Source Africa to launch in April 2013
US government, trade associations back initiative
Cape Town (SA) – Source Africa, the new trade fair for African textile, apparel and footwear manufacturers to premier from April 9-12 next year, so far has around 10 footwear manufacturers either confirmed or expressing strong interest, organiser Deidré Harte of LTE said after the launch on July 17.
Source Africa was conceived as a separate fair to achieve several objectives – create a fair restricted to African-based manufacturers; encourage business between African companies and countries; expose the exhibitors to South Africa’s chains and mini-chains; and try to make use of AGOA to export African goods to the US.
Up to now, it has been a part of LTE’s Apparel, Textile & Footwear Fair (ATF), which is dominated by foreign companies.
Sanjay Pattundeen, chairman of the SA Footwear & Leather Export Council (SAFLEC), said he found the launch positive. “SAFLEC had already decided that Africa would be the focus of our efforts,” he said, “so Source Africa fits well into that. The opportunities are there, and the networking part is very encouraging. We’ve met some helpful people who can provide useful information, especially about Africa.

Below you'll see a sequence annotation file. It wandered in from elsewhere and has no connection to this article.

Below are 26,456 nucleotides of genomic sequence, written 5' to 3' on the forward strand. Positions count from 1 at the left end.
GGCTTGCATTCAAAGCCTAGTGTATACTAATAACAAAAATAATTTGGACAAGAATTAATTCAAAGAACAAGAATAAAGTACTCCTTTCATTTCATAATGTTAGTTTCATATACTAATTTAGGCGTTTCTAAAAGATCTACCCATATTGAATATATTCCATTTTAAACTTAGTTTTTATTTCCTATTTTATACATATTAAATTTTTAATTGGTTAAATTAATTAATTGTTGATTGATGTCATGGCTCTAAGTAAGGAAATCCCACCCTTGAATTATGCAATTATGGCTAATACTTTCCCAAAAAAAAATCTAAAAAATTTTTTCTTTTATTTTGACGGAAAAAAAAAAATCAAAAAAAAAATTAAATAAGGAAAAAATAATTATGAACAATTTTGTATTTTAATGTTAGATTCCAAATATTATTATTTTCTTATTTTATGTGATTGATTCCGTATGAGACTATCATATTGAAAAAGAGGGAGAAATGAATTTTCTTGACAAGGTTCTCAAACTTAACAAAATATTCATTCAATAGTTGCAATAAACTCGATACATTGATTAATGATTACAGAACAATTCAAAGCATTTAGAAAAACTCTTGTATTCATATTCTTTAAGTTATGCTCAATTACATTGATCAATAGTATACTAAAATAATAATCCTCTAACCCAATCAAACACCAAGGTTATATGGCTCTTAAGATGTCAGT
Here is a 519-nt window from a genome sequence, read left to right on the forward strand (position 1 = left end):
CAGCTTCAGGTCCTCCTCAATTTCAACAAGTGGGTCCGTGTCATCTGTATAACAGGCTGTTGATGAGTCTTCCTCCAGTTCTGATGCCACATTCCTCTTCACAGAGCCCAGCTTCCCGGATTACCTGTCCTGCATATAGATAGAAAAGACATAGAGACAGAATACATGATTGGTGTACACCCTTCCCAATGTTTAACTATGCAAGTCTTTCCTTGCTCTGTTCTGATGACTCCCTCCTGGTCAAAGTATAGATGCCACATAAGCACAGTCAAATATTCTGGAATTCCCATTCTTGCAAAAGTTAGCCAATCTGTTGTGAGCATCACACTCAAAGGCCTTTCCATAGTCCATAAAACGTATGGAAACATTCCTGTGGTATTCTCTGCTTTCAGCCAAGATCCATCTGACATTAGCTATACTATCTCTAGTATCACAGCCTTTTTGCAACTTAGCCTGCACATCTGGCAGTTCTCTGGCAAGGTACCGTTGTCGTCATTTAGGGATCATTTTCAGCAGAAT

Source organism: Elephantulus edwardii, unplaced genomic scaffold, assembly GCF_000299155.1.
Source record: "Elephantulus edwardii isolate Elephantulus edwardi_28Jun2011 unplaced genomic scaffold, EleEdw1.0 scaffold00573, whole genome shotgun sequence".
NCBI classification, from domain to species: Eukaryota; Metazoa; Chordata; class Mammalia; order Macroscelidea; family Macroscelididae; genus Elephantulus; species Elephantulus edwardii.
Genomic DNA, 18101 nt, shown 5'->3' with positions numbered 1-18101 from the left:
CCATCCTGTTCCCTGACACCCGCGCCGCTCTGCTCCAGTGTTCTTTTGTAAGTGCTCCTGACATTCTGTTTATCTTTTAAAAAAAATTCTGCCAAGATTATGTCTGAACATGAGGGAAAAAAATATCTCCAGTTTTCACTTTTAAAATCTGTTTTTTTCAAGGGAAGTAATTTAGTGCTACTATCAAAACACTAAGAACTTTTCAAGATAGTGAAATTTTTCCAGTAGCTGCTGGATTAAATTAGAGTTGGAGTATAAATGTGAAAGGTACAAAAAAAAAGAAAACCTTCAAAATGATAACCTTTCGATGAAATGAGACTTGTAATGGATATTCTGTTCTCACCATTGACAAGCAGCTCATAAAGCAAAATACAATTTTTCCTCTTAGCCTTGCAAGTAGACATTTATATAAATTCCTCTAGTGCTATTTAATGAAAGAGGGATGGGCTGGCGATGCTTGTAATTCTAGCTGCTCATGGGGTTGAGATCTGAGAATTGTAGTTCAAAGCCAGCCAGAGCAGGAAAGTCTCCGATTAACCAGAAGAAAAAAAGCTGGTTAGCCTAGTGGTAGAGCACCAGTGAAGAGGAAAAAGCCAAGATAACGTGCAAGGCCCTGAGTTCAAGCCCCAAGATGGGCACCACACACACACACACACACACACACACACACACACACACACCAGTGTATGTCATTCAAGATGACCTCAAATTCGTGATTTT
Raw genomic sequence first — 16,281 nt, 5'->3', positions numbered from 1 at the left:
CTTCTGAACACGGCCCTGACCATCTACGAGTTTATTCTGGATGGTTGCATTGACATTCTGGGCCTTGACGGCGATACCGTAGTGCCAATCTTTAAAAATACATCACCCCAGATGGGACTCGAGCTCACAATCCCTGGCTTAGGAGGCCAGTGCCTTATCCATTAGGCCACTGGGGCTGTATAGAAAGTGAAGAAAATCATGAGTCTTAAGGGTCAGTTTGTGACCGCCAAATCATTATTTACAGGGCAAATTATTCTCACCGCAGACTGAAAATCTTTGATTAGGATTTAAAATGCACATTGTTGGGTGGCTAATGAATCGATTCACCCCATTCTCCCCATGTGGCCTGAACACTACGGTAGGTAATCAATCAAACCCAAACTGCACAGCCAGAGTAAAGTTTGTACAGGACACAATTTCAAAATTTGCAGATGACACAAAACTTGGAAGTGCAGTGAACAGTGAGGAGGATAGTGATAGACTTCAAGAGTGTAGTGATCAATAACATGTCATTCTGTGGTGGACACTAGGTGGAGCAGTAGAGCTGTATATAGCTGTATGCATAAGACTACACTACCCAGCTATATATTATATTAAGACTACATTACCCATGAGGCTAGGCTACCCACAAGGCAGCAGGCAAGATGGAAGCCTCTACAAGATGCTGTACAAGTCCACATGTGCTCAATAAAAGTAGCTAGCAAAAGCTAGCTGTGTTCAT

“We have an industry which is working, and the market in other parts of Africa can’t be that different from the one we serve here.
“As far as AGOA is concerned – that would be a cherry on top, and if the organisers and their sponsors are able to put us in touch with a major US customer, we would probably have to look at it as a cluster project, because none of us would be big enough to handle it on our own.”
“It’s clear that Africa’s time has arrived,” said speaker Johann Baard, executive director of Apparel Manufacturers South Africa (AMSA). “For South Africa’s clothing industry, after nearly 20 years of decline, there have been encouraging signs of stabilisation following policy interventions by the DTI. The declines haven’t yet been reversed, but there is a lot of potential to create jobs and grow again.”
For Rajeev Arora, CEO of the African Cotton & Textile Industries Federation (ACTIF), which represents 18 countries in West and East Africa, the fair will be useful to showcase “an integrated cotton, textile and apparel industry to compete in the world market”.
He said the African industry still faced “a huge gap in the intermediate sectors of the cotton value chain” exacerbated by “obsolete equipment, dumping from the East, political instability, poor infrastructure, lack of harmonized policies, smuggling, and second hand clothing”.
The most anticipated speaker at the launch was probably Cynthia Brown, public diplomacy officer at the US Consulate General, Cape Town, speaking on possible American interest in sourcing apparel from Africa via the African Growth & Opportunity Act (AGOA), which promotes duty-free trade of a range of products between most African countries and the US.